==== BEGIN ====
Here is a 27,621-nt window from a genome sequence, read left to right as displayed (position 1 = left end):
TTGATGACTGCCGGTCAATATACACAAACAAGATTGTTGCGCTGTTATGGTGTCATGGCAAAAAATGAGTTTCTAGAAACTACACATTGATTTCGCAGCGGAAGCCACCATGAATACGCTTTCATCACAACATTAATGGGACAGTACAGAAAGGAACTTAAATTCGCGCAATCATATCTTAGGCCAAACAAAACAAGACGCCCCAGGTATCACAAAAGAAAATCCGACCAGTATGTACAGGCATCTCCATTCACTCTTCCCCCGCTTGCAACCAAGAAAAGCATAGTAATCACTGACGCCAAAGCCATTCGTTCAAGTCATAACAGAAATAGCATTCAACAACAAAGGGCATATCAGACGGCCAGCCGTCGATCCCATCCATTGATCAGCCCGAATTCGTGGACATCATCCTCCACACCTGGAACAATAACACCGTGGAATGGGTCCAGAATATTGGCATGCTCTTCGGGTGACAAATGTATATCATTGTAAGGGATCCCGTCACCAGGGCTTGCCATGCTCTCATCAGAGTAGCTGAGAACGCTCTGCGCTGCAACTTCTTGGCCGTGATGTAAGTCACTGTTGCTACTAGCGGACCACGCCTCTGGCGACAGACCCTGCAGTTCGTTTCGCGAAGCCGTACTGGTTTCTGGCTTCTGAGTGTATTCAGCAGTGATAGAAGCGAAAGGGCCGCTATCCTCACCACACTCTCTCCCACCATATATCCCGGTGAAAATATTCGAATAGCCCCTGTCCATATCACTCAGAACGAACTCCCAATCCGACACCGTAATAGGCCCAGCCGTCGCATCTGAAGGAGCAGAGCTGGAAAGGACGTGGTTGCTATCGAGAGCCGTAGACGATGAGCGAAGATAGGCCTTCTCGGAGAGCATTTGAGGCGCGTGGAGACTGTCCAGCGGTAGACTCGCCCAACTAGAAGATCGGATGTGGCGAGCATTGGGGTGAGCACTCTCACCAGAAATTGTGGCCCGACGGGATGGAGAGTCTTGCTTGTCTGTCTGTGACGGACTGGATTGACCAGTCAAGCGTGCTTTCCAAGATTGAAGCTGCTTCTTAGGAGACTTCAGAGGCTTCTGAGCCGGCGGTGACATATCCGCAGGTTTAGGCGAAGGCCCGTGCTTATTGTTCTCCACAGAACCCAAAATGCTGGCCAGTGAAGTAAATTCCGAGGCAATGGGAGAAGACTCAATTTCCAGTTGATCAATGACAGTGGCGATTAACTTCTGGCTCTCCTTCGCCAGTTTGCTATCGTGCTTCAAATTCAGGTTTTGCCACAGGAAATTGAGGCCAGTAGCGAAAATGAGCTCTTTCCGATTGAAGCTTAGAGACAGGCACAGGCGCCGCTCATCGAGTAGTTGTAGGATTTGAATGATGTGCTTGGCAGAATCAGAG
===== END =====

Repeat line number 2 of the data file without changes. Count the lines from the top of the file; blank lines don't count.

TTGATGACTGCCGGTCAATATACACAAACAAGATTGTTGCGCTGTTATGGTGTCATGGCAAAAAATGAGTTTCTAGAAACTACACATTGATTTCGCAGCGGAAGCCACCATGAATACGCTTTCATCACAACATTAATGGGACAGTACAGAAAGGAACTTAAATTCGCGCAATCATATCTTAGGCCAAACAAAACAAGACGCCCCAGGTATCACAAAAGAAAATCCGACCAGTATGTACAGGCATCTCCATTCACTCTTCCCCCGCTTGCAACCAAGAAAAGCATAGTAATCACTGACGCCAAAGCCATTCGTTCAAGTCATAACAGAAATAGCATTCAACAACAAAGGGCATATCAGACGGCCAGCCGTCGATCCCATCCATTGATCAGCCCGAATTCGTGGACATCATCCTCCACACCTGGAACAATAACACCGTGGAATGGGTCCAGAATATTGGCATGCTCTTCGGGTGACAAATGTATATCATTGTAAGGGATCCCGTCACCAGGGCTTGCCATGCTCTCATCAGAGTAGCTGAGAACGCTCTGCGCTGCAACTTCTTGGCCGTGATGTAAGTCACTGTTGCTACTAGCGGACCACGCCTCTGGCGACAGACCCTGCAGTTCGTTTCGCGAAGCCGTACTGGTTTCTGGCTTCTGAGTGTATTCAGCAGTGATAGAAGCGAAAGGGCCGCTATCCTCACCACACTCTCTCCCACCATATATCCCGGTGAAAATATTCGAATAGCCCCTGTCCATATCACTCAGAACGAACTCCCAATCCGACACCGTAATAGGCCCAGCCGTCGCATCTGAAGGAGCAGAGCTGGAAAGGACGTGGTTGCTATCGAGAGCCGTAGACGATGAGCGAAGATAGGCCTTCTCGGAGAGCATTTGAGGCGCGTGGAGACTGTCCAGCGGTAGACTCGCCCAACTAGAAGATCGGATGTGGCGAGCATTGGGGTGAGCACTCTCACCAGAAATTGTGGCCCGACGGGATGGAGAGTCTTGCTTGTCTGTCTGTGACGGACTGGATTGACCAGTCAAGCGTGCTTTCCAAGATTGAAGCTGCTTCTTAGGAGACTTCAGAGGCTTCTGAGCCGGCGGTGACATATCCGCAGGTTTAGGCGAAGGCCCGTGCTTATTGTTCTCCACAGAACCCAAAATGCTGGCCAGTGAAGTAAATTCCGAGGCAATGGGAGAAGACTCAATTTCCAGTTGATCAATGACAGTGGCGATTAACTTCTGGCTCTCCTTCGCCAGTTTGCTATCGTGCTTCAAATTCAGGTTTTGCCACAGGAAATTGAGGCCAGTAGCGAAAATGAGCTCTTTCCGATTGAAGCTTAGAGACAGGCACAGGCGCCGCTCATCGAGTAGTTGTAGGATTTGAATGATGTGCTTGGCAGAATCAGAG